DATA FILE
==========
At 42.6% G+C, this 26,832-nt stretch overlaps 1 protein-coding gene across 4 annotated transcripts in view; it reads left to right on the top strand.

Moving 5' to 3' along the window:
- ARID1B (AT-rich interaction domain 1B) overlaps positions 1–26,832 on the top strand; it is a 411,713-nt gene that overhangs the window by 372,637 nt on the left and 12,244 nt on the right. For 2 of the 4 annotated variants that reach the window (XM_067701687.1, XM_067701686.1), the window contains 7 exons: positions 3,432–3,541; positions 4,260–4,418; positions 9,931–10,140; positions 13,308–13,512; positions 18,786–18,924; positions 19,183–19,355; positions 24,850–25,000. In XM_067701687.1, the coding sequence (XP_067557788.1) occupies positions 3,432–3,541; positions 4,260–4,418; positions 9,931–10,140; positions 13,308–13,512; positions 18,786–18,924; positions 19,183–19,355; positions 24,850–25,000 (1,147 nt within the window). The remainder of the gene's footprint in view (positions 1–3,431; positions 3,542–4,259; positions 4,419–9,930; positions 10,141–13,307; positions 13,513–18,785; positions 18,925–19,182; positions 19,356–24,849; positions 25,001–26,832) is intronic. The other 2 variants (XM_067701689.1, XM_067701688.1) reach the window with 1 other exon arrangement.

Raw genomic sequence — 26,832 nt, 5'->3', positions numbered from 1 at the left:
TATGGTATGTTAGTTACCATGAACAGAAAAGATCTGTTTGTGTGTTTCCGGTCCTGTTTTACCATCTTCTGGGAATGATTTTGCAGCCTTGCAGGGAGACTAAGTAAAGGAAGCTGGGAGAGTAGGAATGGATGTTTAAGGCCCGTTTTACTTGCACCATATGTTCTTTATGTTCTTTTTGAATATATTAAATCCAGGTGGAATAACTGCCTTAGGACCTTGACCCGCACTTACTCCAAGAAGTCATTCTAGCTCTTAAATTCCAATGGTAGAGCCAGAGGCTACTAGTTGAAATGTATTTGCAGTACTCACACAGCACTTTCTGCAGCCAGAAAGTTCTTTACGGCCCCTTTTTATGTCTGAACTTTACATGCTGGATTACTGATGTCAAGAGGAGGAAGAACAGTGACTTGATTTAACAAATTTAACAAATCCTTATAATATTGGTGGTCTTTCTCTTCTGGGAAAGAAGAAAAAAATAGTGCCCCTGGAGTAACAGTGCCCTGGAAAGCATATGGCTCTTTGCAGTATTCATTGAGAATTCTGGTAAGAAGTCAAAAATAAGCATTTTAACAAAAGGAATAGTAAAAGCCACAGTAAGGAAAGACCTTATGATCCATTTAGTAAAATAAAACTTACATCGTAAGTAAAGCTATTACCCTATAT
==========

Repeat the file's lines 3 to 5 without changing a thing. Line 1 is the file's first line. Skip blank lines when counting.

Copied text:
- ARID1B (AT-rich interaction domain 1B) overlaps positions 1–26,832 on the top strand; it is a 411,713-nt gene that overhangs the window by 372,637 nt on the left and 12,244 nt on the right. For 2 of the 4 annotated variants that reach the window (XM_067701687.1, XM_067701686.1), the window contains 7 exons: positions 3,432–3,541; positions 4,260–4,418; positions 9,931–10,140; positions 13,308–13,512; positions 18,786–18,924; positions 19,183–19,355; positions 24,850–25,000. In XM_067701687.1, the coding sequence (XP_067557788.1) occupies positions 3,432–3,541; positions 4,260–4,418; positions 9,931–10,140; positions 13,308–13,512; positions 18,786–18,924; positions 19,183–19,355; positions 24,850–25,000 (1,147 nt within the window). The remainder of the gene's footprint in view (positions 1–3,431; positions 3,542–4,259; positions 4,419–9,930; positions 10,141–13,307; positions 13,513–18,785; positions 18,925–19,182; positions 19,356–24,849; positions 25,001–26,832) is intronic. The other 2 variants (XM_067701689.1, XM_067701688.1) reach the window with 1 other exon arrangement.

Raw genomic sequence — 26,832 nt, 5'->3', positions numbered from 1 at the left:
TATGGTATGTTAGTTACCATGAACAGAAAAGATCTGTTTGTGTGTTTCCGGTCCTGTTTTACCATCTTCTGGGAATGATTTTGCAGCCTTGCAGGGAGACTAAGTAAAGGAAGCTGGGAGAGTAGGAATGGATGTTTAAGGCCCGTTTTACTTGCACCATATGTTCTTTATGTTCTTTTTGAATATATTAAATCCAGGTGGAATAACTGCCTTAGGACCTTGACCCGCACTTACTCCAAGAAGTCATTCTAGCTCTTAAATTCCAATGGTAGAGCCAGAGGCTACTAGTTGAAATGTATTTGCAGTACTCACACAGCACTTTCTGCAGCCAGAAAGTTCTTTACGGCCCCTTTTTATGTCTGAACTTTACATGCTGGATTACTGATGTCAAGAGGAGGAAGAACAGTGACTTGATTTAACAAATTTAACAAATCCTTATAATATTGGTGGTCTTTCTCTTCTGGGAAAGAAGAAAAAAATAGTGCCCCTGGAGTAACAGTGCCCTGGAAAGCATATGGCTCTTTGCAGTATTCATTGAGAATTCTGGTAAGAAGTCAAAAATAAGCATTTTAACAAAAGGAATAGTAAAAGCCACAGTAAGGAAAGACCTTATGATCCATTTAGTAAAATAAAACTTACATCGTAAGTAAAGCTATTACCCTATAT